• Body shakes
  • Vomiting
  • Rapid pulse
  • Palpitations
  • Insomnia
  • Restlessness and anxiety
  • Depression
  • Hallucinations
  • Memory loss
  • Loss of appetite

Oxycodone Drug Abuse on College Campus

Oxycodone Drug Abuse in College

Oxycodone Drug Abuse on College Campus

Oxycodone is an opioid prescription pain medication. An opioid in some instances is called a narcotic. Oxycodone is used to treat moderate to severe pain. The extended-release form of oxycodone is for long-term treatment of chronic pain. Oxycodone is most commonly prescribed to patients to manage pain after a big medical procedure or surgery.

The illicit use of prescription painkillers such as Oxycodone is now the number one reason for drug overdose related deaths in the United States. Oxycodone drug abuse is nationwide because of its known euphoric effects, its ability to lessen anxiety, and to give the user an overall pleasant experience. Oxycodone is also extremely addictive so this goes hand in hand with the why it is one of the most commonly abused drugs in the United States. People who abuse Oxycodone usually chew or crush the pills to snort or intravenously inject directly into their blood stream.

Here are some general Oxycodone Drug abuse facts:

  • Oxycodone has more first time abusers than marijuana or cocaine…
  • There is oxycodone use in all 3,140 counties in the United States…
  • Oxycodone has been illicitly abused for the past 20-30 years and is now currently on the rise…
  • The Drug Abuse Warning Network said that, “Oxycodone-related hospital visits increased from 5,211 visits per year in 1998 to over 10,000 visits per year in 2000.” This continues to grow.

So, has oxycodone drug abuse made its way to college kids?

Unfortunately, Oxycodone drug abuse on college campuses nationwide is beginning to rise just like the use of Oxycodone in general. Oxycodone drug abuse has increased dramatically on college and university campuses since the mid 1990’s. According to the National Survey on Drug Use and Health, in 2002 approximately 1.9 million people aged 12 or older had used Oxycodone non-medically at least once in their life time. The Drug Abuse Warning Network’s Report on Narcotic Analgesics shows that ER visits related to abuse of Oxycodone made up 70 percent of the visits from 2000-2001 and the rates were the highest for the college-age group of people between 18-25 years old.

  • Although most college students use prescription drugs properly, about one in four people aged 18 to 20 report using these medications non-medically at least once in their lives (NSDUH, 2008).
  • Non-medical use of pain relievers is on the rise among college-age youth (SAMHSA, 2009a). This age group also has the highest prevalence rate of non-medical use of prescription opioids in the US (McCabe et al, 2007).
  • College students misuse prescription stimulants to ―get in the zone or pull all night study sessions—a habit that is most likely to begin in college (Teter et al, 2006).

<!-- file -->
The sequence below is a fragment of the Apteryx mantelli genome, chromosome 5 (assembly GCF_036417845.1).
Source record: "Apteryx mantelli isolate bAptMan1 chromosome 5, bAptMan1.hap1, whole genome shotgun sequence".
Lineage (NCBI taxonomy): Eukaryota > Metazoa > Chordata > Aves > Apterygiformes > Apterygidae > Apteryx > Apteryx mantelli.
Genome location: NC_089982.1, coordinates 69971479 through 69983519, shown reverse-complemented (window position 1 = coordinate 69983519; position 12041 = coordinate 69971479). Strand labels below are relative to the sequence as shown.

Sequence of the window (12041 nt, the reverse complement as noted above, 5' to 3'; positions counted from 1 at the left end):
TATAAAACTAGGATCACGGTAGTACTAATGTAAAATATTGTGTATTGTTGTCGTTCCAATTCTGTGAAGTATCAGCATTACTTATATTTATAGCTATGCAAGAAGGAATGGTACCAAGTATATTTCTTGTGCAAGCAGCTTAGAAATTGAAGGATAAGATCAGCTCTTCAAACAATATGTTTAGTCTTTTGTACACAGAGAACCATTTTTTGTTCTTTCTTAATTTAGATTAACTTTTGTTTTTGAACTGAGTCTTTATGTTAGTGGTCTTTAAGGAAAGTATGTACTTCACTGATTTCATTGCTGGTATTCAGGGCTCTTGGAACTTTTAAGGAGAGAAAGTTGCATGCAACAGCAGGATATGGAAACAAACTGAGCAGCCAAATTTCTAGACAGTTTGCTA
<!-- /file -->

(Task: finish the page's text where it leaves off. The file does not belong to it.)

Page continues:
• Among people 18 to 22 years of age, full-time college students are twice as likely to use a stimulant for nonmedical reasons in the past year compared to those who aren’t in college or are only part-time students (SAMHSA, 2009).
  • By students’ sophomore year in college, about half of their classmates will have been offered the opportunity to abuse a prescription drug (Arria, 2008).

Oxycodone Drug Abuse is usually a substitute for heroin drug abuse on college campuses. Because Oxycodone isn’t necessarily a street drug and because Oxycodone is also easily found at college kids’ parent’s houses it makes it more rampant of a drug among young people.

http://www.uwc.edu/aode/drugs/documents/PD-GettheFactsbooklet.pdf

Prescription Drug Abuse: Men vs. Women

Prescription Drug Abuse: Men vs. Women

Prescription Drug Abuse: Men vs. Women

Gender appears to play a role in prescription drug abuse. Predictors are different in men vs. women and being able to recognize these is important for doctors to know how to treat it. Researchers say that prescription drug abuse in women seems to be more closely related to psychological distress. In men, the risk of prescription drug abuse is more common for men who have social and behavioral problems.

Women are more likely to ask for and receive prescriptions for narcotic medications, and they have more access to prescribers. One possible reason is that women are more inclined to voice their concerns to a medical professional than men, and therefore are more likely to receive a prescription. While the initial complaint may be valid, prescription drugs can be incredibly habit forming. Many of the women who turn become addicted to prescription medication would never turn to illicit drugs or alcohol as a means of coping. However, because prescription drugs come from a medical professional, it is easier for them to use them, even misuse them, while still believing that they don’t have a problem.

In addition, women who misuse prescription medication are more likely to be victims of physical and sexual abuse or have a history of psychiatric problems. Women who are being treated for pain not caused by cancer and who exhibit signs of stress, should be treated for mood disorders and counseled about the danger of relying on prescription drugs. Men should be closely monitored for behavioral problems, and their meds should be counted to check for adherence.